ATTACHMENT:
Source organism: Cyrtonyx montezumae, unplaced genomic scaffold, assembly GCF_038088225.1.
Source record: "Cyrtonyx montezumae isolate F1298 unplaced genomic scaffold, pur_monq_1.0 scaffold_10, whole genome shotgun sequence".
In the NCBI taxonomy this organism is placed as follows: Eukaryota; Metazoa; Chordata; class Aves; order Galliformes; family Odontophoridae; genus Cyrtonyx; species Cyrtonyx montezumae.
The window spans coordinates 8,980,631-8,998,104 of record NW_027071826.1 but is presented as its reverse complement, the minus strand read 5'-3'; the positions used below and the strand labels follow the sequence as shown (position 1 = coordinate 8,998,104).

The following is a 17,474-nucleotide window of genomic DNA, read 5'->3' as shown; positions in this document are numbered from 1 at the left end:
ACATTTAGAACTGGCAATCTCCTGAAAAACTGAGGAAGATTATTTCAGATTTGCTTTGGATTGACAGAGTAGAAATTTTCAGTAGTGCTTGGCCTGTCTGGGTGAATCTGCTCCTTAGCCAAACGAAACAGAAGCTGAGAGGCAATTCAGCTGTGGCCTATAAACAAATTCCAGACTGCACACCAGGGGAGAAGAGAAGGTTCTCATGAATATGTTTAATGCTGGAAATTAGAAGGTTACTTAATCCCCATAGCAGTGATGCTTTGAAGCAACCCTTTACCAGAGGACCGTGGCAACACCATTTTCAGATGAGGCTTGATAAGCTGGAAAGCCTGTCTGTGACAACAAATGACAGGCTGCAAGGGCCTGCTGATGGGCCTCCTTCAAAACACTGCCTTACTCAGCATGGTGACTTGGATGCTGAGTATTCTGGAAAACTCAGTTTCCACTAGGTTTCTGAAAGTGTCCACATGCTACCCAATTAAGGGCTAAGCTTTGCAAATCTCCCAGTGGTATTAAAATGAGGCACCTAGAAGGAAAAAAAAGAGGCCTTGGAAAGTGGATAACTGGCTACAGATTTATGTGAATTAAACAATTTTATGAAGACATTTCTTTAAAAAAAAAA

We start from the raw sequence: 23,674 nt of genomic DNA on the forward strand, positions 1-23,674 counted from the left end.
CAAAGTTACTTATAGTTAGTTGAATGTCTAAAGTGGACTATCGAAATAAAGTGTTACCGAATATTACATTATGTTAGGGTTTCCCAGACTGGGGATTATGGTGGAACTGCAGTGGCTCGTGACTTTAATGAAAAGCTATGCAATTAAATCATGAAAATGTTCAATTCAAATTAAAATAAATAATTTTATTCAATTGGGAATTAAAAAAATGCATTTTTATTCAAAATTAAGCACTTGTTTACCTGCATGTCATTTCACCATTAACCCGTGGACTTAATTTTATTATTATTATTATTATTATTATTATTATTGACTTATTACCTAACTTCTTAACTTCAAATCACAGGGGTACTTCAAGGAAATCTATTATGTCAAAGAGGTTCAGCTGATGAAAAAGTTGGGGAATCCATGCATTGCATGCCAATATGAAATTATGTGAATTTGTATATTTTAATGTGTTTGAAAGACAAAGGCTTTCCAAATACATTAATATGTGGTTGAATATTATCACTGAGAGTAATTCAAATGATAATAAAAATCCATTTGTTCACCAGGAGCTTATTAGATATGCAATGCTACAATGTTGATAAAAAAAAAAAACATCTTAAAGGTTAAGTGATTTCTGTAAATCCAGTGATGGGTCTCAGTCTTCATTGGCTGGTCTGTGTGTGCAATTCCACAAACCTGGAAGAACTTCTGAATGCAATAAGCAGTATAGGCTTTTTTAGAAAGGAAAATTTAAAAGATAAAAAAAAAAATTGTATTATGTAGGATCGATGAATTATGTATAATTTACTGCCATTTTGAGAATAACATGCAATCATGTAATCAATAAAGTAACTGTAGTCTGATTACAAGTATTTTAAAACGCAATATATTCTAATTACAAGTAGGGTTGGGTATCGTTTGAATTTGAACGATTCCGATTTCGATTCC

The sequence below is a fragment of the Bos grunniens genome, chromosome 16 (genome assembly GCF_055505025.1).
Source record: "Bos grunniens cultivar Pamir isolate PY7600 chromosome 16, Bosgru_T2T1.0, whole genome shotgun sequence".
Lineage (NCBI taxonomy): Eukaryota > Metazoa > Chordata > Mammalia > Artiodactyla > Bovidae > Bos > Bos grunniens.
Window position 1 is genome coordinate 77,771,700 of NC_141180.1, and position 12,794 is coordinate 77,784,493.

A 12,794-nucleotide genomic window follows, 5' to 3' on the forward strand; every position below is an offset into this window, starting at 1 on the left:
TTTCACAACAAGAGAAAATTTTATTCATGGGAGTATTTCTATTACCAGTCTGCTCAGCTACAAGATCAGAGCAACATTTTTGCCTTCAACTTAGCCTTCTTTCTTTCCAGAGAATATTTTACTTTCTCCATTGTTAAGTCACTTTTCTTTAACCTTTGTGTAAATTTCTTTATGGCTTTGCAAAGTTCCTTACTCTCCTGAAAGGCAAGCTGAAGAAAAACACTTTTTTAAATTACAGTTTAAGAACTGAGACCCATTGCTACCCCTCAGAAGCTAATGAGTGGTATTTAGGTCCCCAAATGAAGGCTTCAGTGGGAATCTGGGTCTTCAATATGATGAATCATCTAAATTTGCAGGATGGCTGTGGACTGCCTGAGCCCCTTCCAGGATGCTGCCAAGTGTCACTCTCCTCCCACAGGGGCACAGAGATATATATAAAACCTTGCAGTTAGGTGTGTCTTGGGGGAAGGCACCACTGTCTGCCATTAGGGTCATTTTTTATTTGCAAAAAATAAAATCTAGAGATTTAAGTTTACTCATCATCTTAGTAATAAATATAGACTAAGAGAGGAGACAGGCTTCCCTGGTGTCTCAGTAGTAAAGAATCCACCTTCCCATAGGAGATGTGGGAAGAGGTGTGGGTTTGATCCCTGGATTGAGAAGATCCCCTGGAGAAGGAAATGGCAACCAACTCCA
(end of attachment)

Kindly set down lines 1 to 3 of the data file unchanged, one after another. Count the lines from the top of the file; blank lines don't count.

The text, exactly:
Source organism: Cyrtonyx montezumae, unplaced genomic scaffold, assembly GCF_038088225.1.
Source record: "Cyrtonyx montezumae isolate F1298 unplaced genomic scaffold, pur_monq_1.0 scaffold_10, whole genome shotgun sequence".
In the NCBI taxonomy this organism is placed as follows: Eukaryota; Metazoa; Chordata; class Aves; order Galliformes; family Odontophoridae; genus Cyrtonyx; species Cyrtonyx montezumae.